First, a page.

The Alchemy of Empire: Abject Materials and the Technologies of Colonialism

The Alchemy of Empire: Abject Materials and the Technologies of Colonialism

The Alchemy of Empire: Abject Materials and the Technologies of Colonialism

The Alchemy of Empire: Abject Materials and the Technologies of Colonialism


Named 'Top 6' South Asia studies publications of 2016 by the British Association for South Asian Studies

The Alchemy of Empire unravels the non-European origins of Enlightenment science. Focusing on the abject materials of empire-building, this study traces the genealogies of substances like mud, mortar, ice, and paper, as well as forms of knowledge like inoculation. Showing how East India Company employees deployed the paradigm of alchemy in order to make sense of the new worlds they confronted, Rajani Sudan argues that the Enlightenment was born largely out of Europe's (and Britain's) sense of insecurity and inferiority in the early modern world. Plumbing the depths of the imperial archive, Sudan uncovers the history of the British Enlightenment in the literary artifacts of the long eighteenth century, from the correspondence of the East India Company and the papers of the Royal Society to the poetry of Alexander Pope and the novels of Jane Austen.


Under the connecting feeling of tropical heat and vertical sun-lights,
I brought together all creatures, birds, beasts, reptiles, all trees and
plants, usages and appearances, that are found in all tropical regions,
and assembled them in China or Indostan. From kindred feelings,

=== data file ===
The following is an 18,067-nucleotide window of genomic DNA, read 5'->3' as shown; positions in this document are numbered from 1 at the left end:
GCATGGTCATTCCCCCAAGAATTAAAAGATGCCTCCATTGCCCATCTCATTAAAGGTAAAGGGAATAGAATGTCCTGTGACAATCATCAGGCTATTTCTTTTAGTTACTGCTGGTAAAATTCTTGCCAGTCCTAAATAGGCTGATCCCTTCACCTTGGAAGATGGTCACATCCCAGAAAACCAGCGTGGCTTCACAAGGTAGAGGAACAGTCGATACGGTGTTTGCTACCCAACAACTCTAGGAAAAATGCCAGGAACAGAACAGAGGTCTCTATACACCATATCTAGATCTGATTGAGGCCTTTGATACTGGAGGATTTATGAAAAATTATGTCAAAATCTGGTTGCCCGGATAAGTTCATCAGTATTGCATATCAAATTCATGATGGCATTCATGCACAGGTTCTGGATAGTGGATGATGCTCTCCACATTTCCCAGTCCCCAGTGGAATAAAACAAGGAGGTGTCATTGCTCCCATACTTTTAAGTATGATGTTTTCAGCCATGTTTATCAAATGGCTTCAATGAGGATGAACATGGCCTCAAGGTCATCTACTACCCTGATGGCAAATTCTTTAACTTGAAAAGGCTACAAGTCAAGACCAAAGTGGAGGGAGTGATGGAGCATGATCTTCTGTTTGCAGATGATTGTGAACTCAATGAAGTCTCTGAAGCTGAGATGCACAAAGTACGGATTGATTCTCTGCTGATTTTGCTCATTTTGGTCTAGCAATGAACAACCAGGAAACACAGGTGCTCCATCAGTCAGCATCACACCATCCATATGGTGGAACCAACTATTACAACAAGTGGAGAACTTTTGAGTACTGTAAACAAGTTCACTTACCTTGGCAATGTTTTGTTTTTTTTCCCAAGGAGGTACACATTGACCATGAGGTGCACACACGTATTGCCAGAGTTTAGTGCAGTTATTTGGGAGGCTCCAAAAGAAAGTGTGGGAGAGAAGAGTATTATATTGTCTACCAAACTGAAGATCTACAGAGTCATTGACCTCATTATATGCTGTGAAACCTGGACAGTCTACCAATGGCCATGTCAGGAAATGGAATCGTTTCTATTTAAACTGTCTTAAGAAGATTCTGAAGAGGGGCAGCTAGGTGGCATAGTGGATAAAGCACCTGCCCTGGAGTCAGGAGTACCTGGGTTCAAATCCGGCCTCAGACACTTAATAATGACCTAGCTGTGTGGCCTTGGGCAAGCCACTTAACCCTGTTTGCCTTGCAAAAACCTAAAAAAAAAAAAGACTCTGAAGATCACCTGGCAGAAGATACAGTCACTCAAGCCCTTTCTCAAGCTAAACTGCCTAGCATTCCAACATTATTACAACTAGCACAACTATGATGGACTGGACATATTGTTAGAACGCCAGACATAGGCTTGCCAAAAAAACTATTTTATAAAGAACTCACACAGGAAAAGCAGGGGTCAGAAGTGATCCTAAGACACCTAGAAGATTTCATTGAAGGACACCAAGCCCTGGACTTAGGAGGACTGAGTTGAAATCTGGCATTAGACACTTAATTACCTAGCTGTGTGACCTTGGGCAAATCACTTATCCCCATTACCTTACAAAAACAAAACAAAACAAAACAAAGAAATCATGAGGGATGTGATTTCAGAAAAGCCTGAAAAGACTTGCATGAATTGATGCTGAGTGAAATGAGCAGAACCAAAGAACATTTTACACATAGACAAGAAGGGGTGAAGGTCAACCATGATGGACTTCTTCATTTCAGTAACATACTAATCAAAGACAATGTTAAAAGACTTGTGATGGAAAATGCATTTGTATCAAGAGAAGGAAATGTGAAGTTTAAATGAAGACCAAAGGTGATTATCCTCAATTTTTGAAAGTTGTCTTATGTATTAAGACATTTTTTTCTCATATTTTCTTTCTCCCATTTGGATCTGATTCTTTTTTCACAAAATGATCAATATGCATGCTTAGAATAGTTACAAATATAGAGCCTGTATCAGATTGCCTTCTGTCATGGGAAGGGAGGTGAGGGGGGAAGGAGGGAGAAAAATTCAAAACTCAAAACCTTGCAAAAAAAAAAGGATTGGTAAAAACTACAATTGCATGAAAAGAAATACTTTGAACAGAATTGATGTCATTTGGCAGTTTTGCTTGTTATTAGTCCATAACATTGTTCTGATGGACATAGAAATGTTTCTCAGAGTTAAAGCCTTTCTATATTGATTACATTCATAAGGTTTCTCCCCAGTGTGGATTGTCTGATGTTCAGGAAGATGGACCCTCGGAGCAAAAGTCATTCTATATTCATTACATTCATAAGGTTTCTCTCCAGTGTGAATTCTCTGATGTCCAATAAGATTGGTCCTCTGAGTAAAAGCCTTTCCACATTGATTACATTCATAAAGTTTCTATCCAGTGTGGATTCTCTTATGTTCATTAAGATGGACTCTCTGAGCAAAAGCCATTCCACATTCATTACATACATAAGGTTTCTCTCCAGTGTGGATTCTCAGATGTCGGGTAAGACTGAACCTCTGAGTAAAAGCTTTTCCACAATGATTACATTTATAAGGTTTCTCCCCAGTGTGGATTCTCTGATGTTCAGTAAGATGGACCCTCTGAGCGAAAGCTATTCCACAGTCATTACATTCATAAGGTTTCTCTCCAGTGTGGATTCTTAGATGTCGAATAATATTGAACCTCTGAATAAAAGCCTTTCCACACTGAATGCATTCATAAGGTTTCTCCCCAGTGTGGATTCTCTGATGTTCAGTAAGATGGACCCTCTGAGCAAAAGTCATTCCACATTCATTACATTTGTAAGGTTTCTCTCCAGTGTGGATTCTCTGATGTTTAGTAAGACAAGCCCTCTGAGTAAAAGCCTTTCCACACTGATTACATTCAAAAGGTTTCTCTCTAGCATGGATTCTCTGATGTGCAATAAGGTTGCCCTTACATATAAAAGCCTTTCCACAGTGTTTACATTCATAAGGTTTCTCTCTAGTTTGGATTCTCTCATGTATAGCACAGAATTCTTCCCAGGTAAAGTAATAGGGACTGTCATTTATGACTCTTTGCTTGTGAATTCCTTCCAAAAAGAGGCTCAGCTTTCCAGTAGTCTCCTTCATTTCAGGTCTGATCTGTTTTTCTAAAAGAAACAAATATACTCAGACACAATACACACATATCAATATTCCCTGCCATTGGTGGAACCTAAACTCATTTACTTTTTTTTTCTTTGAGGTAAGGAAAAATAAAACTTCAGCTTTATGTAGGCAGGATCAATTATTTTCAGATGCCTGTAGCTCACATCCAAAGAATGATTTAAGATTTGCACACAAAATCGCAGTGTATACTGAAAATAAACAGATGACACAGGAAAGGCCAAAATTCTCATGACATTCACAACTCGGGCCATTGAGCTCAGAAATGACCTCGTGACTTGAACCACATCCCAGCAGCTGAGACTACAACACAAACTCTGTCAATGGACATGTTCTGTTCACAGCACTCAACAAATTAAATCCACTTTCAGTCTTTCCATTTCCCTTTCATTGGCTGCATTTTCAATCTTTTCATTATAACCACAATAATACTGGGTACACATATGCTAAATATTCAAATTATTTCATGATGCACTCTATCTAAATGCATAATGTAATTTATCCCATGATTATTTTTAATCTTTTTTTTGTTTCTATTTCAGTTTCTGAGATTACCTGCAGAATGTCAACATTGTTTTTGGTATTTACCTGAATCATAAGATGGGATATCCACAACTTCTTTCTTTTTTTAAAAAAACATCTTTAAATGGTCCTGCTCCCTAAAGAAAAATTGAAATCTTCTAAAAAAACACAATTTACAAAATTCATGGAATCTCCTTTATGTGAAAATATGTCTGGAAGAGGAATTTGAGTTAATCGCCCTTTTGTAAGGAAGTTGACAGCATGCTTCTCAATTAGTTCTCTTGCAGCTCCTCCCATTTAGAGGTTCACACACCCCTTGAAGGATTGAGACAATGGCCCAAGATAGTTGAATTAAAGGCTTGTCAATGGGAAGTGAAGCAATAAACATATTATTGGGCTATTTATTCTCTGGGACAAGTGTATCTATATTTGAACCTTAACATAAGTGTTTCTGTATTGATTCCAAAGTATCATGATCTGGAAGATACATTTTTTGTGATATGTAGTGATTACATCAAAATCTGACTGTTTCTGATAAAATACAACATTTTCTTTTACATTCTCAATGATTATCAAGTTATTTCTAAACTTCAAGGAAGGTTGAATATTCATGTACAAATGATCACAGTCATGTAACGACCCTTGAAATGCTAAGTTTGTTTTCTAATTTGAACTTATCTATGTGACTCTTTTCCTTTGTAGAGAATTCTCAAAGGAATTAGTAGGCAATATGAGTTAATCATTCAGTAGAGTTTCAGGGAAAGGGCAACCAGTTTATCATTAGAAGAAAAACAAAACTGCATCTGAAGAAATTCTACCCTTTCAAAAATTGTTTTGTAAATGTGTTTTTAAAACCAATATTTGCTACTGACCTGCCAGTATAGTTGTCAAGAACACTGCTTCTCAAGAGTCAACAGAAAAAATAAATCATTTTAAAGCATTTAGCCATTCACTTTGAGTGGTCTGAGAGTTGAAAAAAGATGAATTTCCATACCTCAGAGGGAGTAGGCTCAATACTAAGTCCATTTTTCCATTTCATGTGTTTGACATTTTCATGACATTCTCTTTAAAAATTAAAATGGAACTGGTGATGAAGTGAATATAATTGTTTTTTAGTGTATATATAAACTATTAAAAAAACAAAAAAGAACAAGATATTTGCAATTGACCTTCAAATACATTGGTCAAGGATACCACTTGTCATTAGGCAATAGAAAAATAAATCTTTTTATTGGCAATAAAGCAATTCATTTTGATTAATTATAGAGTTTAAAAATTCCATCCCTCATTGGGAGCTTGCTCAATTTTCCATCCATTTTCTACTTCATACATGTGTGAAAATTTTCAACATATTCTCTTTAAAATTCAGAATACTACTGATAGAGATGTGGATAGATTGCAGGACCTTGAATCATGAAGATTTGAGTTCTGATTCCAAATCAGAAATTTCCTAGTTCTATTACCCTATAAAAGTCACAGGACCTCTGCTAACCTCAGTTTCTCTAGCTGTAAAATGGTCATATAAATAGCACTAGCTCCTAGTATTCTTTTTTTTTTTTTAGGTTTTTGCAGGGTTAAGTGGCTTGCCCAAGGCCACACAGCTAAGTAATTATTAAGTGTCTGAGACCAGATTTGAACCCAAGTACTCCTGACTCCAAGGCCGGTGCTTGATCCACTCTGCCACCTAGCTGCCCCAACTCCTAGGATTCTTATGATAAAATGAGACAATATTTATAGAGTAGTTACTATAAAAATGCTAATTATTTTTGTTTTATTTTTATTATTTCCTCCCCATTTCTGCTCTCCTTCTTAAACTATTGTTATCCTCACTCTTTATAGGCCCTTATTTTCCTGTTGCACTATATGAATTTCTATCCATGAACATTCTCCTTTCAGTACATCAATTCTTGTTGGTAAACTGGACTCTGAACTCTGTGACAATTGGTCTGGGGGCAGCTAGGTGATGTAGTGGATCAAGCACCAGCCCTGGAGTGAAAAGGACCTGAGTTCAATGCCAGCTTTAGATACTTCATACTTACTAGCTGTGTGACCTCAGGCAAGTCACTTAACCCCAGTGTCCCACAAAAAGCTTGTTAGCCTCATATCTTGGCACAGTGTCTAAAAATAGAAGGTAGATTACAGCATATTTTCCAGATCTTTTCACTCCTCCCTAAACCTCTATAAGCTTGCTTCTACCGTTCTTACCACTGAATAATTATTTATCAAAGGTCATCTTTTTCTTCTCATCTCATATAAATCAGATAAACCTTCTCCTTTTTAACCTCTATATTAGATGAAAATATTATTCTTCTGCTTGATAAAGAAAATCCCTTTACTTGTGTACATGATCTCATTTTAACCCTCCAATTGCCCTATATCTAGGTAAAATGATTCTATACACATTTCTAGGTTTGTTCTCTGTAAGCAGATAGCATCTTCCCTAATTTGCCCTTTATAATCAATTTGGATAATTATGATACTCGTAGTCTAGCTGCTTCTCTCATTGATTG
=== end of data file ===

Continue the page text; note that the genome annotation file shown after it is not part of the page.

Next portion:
I soon brought Egypt and all her gods under the same law. I was stared
at, hooted at, grinned at, chattered at, by monkeys, by paroquets, by
cockatoos. I ran into pagodas: and was fixed, for centuries, at the
summit, or in secret rooms; I was the idol; I was the priest; I was
worshipped; I was sacrificed. I fled from the wrath of Brama through
all the forests of Asia: Vishnu hated me: Seeva laid in wait for me.
I came suddenly upon Isis and Osiris: I had done a deed, they said, which
the ibis and crocodile trembled at. I was buried, for a thousand years,
in stone coffins, with mummies and sphinxes, in narrow chambers at
the heart of eternal pyramids. I was kissed, with cancerous kisses, by
crocodiles; and laid, confounded with all unutterable slimy things,
amongst reeds and Nilotic mud. I thus give the reader some slight
abstraction of my oriental dreams…

—THOMAS de quincey, Confessions of an English Opium Eater

The Alchemy of Empire focuses on eighteenth-century British representations of India and the crucial ways in which India’s technology, scientific practice, and epistemology informed European Enlightenment values and sociopolitical norms. the value of this Indian techne was eventually forgotten or lost both in the crises of value and representation that characterized the early decades of the Restoration and in the eventual triumph of Whiggish history that trumpeted the narrative of European exceptionalism. These . . .

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